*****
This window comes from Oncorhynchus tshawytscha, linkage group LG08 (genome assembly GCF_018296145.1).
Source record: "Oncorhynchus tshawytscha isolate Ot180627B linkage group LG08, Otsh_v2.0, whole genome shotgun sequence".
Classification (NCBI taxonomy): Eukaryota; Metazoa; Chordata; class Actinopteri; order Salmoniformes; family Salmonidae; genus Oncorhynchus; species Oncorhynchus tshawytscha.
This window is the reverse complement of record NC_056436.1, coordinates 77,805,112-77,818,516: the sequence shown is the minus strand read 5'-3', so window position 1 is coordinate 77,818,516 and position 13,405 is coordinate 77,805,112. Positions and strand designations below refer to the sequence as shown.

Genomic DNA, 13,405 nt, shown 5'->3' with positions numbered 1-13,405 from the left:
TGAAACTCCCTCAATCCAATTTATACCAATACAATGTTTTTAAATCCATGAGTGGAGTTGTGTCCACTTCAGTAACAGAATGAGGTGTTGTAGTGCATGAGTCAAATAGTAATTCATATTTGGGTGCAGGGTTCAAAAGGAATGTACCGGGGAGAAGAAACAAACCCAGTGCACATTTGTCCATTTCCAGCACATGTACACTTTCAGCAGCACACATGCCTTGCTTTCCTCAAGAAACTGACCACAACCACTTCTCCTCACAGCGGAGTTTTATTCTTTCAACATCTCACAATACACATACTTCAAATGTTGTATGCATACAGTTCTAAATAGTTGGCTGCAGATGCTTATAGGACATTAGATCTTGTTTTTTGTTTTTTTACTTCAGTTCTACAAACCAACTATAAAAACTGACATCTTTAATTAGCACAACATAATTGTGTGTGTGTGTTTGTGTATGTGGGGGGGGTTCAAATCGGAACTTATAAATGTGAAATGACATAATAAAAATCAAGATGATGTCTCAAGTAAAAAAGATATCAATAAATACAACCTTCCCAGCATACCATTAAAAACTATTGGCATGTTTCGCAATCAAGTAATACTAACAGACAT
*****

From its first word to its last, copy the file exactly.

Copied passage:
This window comes from Oncorhynchus tshawytscha, linkage group LG08 (genome assembly GCF_018296145.1).
Source record: "Oncorhynchus tshawytscha isolate Ot180627B linkage group LG08, Otsh_v2.0, whole genome shotgun sequence".
Classification (NCBI taxonomy): Eukaryota; Metazoa; Chordata; class Actinopteri; order Salmoniformes; family Salmonidae; genus Oncorhynchus; species Oncorhynchus tshawytscha.
This window is the reverse complement of record NC_056436.1, coordinates 77,805,112-77,818,516: the sequence shown is the minus strand read 5'-3', so window position 1 is coordinate 77,818,516 and position 13,405 is coordinate 77,805,112. Positions and strand designations below refer to the sequence as shown.

Genomic DNA, 13,405 nt, shown 5'->3' with positions numbered 1-13,405 from the left:
TGAAACTCCCTCAATCCAATTTATACCAATACAATGTTTTTAAATCCATGAGTGGAGTTGTGTCCACTTCAGTAACAGAATGAGGTGTTGTAGTGCATGAGTCAAATAGTAATTCATATTTGGGTGCAGGGTTCAAAAGGAATGTACCGGGGAGAAGAAACAAACCCAGTGCACATTTGTCCATTTCCAGCACATGTACACTTTCAGCAGCACACATGCCTTGCTTTCCTCAAGAAACTGACCACAACCACTTCTCCTCACAGCGGAGTTTTATTCTTTCAACATCTCACAATACACATACTTCAAATGTTGTATGCATACAGTTCTAAATAGTTGGCTGCAGATGCTTATAGGACATTAGATCTTGTTTTTTGTTTTTTTACTTCAGTTCTACAAACCAACTATAAAAACTGACATCTTTAATTAGCACAACATAATTGTGTGTGTGTGTTTGTGTATGTGGGGGGGGTTCAAATCGGAACTTATAAATGTGAAATGACATAATAAAAATCAAGATGATGTCTCAAGTAAAAAAGATATCAATAAATACAACCTTCCCAGCATACCATTAAAAACTATTGGCATGTTTCGCAATCAAGTAATACTAACAGACAT